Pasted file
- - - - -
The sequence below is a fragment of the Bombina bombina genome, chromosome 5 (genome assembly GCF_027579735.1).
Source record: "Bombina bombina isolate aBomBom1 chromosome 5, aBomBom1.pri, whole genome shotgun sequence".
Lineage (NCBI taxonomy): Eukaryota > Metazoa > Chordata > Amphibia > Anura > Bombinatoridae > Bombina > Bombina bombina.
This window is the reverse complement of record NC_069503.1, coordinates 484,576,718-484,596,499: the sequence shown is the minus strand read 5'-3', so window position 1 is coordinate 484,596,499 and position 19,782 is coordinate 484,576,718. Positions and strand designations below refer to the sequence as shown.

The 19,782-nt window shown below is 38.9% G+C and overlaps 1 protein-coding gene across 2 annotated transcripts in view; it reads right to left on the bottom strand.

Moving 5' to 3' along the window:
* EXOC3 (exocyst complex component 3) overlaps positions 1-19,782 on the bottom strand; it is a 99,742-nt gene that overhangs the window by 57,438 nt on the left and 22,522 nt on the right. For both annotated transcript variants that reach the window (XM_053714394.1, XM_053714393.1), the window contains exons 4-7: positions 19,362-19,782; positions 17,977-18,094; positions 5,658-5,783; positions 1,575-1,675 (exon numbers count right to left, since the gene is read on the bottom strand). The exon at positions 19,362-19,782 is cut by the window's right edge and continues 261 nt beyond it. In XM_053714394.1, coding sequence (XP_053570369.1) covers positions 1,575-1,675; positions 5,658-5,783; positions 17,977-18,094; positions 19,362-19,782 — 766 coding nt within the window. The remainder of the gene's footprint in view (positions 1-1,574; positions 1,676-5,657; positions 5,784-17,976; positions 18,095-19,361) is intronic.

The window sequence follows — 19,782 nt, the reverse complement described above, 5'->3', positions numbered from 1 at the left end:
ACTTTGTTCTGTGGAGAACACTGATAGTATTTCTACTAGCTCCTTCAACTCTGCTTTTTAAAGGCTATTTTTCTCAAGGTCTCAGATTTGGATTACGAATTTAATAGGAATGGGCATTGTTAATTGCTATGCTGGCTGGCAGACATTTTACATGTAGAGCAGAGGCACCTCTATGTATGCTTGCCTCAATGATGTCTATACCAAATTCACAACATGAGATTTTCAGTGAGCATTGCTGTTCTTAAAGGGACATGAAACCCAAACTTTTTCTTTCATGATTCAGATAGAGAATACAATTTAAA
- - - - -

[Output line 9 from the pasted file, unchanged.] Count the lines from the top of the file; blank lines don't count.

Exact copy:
ACTTTGTTCTGTGGAGAACACTGATAGTATTTCTACTAGCTCCTTCAACTCTGCTTTTTAAAGGCTATTTTTCTCAAGGTCTCAGATTTGGATTACGAATTTAATAGGAATGGGCATTGTTAATTGCTATGCTGGCTGGCAGACATTTTACATGTAGAGCAGAGGCACCTCTATGTATGCTTGCCTCAATGATGTCTATACCAAATTCACAACATGAGATTTTCAGTGAGCATTGCTGTTCTTAAAGGGACATGAAACCCAAACTTTTTCTTTCATGATTCAGATAGAGAATACAATTTAAA